At the Four Seasons, a six-hour "Escape to Paradise" carries a hefty price tag of $570. It begins with an exotic fruit cocktail followed by a Chamomile body scrub, mud treatment, aromatherapy facial, combination Swedish/reflexology massage and pedicure.

"We don't kick people out, they can stay all day," says Ingrid Peterholm, a customer service manager at Aqua. "In fact, we just had a couple celebrate their anniversary here in their lounging robes with treatments and lunch ending with a candlelit evening massage." At Aqua, couples are encouraged to take their treatments together and are placed head to head in rooms with sliding doors between them, so they can experience Nirvana together.

Nor has the teen market been overlooked; Isis Me in Encino offers a "Sweet Sixteen" three-hour prom-night treatment at $165 and a four-hour prom-night treatment at $245.

Celebrities like Calista Flockhart, Andie McDowell, Angelena Jolie, Sela Ward, James Gandolfini and Jean Claude Van Damme are regular clients at The Peninsula, but then most luxury spas can boast famous customers.

Some are also so exclusive that most regular folks have little chance of getting in. Luxury hotels like The Peninsula and the Four Seasons offer their spa facilities to hotel guests first, and everyone else is plunked on a waiting list. Daisy Tepper, spa director at the Four Seasons, says locals might be waiting a long time.

"Our spa has barely been open a week and already we are completely booked to capacity in our eight treatment rooms with a long waiting list of local patrons," she said. According to Tepper, hundreds await an opening with facialist-to-the-stars Steven Miller, whose specialty is low-intensity galvanic-current facials running an electrical current through the skin.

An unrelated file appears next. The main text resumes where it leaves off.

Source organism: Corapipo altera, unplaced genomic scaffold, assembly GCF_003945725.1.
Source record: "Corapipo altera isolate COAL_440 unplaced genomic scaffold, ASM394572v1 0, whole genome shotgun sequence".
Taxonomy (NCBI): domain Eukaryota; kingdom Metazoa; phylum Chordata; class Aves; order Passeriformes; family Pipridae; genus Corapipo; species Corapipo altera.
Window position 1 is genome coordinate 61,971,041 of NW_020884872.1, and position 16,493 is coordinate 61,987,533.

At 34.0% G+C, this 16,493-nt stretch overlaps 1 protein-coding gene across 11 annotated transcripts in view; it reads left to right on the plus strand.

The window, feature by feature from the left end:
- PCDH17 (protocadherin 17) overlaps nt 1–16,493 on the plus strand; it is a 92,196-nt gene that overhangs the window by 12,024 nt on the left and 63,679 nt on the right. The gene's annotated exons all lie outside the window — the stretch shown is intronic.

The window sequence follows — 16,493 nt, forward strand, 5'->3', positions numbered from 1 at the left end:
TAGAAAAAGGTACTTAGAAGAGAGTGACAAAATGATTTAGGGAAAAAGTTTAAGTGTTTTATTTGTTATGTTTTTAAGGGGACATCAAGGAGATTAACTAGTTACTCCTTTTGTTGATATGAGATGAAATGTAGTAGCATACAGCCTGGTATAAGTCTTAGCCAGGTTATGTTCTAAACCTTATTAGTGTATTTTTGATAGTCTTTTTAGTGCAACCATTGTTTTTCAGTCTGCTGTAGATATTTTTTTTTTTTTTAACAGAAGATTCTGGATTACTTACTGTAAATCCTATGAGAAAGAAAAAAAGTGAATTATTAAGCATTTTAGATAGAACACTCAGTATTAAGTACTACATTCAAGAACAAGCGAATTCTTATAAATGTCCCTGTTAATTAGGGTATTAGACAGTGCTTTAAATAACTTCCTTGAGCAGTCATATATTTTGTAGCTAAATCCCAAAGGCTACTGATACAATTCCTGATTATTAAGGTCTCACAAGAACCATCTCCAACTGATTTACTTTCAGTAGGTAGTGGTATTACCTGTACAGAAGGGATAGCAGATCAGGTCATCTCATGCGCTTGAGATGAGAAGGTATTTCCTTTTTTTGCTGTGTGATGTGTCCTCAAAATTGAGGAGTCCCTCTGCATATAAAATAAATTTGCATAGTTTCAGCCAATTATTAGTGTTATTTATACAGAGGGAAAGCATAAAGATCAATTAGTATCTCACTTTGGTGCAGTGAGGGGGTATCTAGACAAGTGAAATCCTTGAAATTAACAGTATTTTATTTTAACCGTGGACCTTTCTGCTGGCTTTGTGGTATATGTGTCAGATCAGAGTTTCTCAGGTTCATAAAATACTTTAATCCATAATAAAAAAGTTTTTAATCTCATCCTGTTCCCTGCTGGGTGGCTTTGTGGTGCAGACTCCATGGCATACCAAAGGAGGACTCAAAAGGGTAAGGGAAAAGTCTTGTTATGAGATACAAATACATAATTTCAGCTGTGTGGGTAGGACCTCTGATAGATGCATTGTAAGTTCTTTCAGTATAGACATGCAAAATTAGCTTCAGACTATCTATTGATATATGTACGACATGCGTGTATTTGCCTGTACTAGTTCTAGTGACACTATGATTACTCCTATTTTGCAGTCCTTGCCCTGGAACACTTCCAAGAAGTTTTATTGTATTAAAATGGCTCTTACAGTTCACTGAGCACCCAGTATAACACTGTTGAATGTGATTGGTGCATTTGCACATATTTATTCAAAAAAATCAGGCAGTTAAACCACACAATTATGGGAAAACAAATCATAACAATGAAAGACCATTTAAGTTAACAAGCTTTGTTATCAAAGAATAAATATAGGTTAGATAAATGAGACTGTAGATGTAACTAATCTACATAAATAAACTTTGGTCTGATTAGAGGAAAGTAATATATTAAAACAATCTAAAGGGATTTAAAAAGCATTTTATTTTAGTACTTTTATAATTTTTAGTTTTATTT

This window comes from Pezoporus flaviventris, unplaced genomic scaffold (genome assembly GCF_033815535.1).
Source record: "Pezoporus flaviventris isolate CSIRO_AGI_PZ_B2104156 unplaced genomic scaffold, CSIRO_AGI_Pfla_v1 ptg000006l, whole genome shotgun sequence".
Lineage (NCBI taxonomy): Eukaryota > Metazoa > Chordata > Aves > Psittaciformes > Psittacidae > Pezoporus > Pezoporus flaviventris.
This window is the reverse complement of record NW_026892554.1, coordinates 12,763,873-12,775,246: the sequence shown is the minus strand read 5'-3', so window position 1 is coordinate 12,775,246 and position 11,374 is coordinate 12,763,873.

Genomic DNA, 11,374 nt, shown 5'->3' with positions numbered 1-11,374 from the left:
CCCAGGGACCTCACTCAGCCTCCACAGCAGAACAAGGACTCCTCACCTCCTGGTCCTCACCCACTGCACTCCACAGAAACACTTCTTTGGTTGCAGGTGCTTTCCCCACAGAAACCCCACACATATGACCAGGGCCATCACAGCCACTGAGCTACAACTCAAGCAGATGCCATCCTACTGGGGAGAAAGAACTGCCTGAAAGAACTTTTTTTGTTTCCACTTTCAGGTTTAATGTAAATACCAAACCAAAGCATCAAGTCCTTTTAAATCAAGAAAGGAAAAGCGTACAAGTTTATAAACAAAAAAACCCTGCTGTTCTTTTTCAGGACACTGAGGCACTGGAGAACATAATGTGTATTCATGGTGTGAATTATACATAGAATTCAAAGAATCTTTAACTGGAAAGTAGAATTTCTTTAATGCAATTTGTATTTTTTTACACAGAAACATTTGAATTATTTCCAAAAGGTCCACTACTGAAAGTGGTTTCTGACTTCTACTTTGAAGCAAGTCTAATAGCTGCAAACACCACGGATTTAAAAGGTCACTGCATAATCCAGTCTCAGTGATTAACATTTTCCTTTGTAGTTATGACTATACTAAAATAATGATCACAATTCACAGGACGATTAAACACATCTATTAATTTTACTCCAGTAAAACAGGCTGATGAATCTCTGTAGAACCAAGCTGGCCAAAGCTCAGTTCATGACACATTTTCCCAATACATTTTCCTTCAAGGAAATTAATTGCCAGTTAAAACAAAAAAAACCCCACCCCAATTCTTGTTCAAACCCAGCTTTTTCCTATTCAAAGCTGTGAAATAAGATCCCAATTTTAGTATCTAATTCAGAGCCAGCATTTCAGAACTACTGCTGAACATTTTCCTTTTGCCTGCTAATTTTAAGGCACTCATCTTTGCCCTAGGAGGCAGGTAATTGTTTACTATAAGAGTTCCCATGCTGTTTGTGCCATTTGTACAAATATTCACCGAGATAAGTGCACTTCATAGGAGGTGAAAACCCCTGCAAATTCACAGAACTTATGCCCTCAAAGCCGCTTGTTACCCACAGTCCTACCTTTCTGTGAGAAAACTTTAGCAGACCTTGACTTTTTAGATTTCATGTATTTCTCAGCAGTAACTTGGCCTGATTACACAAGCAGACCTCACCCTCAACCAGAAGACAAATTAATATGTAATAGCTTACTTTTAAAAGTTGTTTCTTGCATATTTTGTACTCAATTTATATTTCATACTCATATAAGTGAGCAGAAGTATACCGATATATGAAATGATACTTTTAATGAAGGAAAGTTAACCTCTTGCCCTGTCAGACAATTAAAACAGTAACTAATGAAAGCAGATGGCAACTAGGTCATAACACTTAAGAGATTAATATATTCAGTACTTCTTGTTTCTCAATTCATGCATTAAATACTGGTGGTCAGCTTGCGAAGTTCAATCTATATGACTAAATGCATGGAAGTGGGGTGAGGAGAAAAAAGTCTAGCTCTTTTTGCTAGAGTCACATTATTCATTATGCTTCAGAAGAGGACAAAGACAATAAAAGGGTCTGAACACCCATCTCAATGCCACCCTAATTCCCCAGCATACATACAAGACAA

Relaxing with the tube

The Four Seasons spa has diffusers that emit seasonal fragrances in the relaxation and treatment rooms. Its clients can watch DVD images of mountains and water shown on screens on the lower part of massage tables. De rigeuer at most major spas are television screens in the sauna rooms for those who wish to stay abreast of the news or the stock market while ridding themselves of nasty toxins.

Design and the flow of space in a spa is vital. "These days, how a spa is arranged makes or breaks it," Tepper said. "If a spa is too noisy or if the locker and treatment rooms are not conveniently located, it makes a difference in the client's comfort."

Tepper says the seduction of a client begins in the Four Seasons' waiting area, with wicker ottomans and art. "Our clients can choose from bowls of fresh fruit, imported herbal seasonal teas, and lime-and-ginger detoxifying waters," she said.

The Peninsula Hotel spa starts the process of indulgence by asking clients if they prefer their bottled water at room temperature or chilled.

Despite a raft of competitors, there is big money to be made in the spa business. A luxury hotel spa can service up to 2,000 clients a month, while an independent spa like Burke Williams, which employs about 50 estheticians and masseurs per day with a typical client's tab for treatment and products ranging from $300 to $1,000, can bring in between $70 million and $90 million a year in revenues.

Smaller spas like The Garden Sanctuary in Beverly Hills are doing just fine, too. Co-owned by actress/businesswoman Connie Stevens and her two daughters, Tricia Leigh Fisher and her actress sister Joely Fisher, the spa gets approximately 80 customers a day with a typical tab of between $110 to $400, according to Tricia Leigh Fisher. That adds up to about $38 million a year.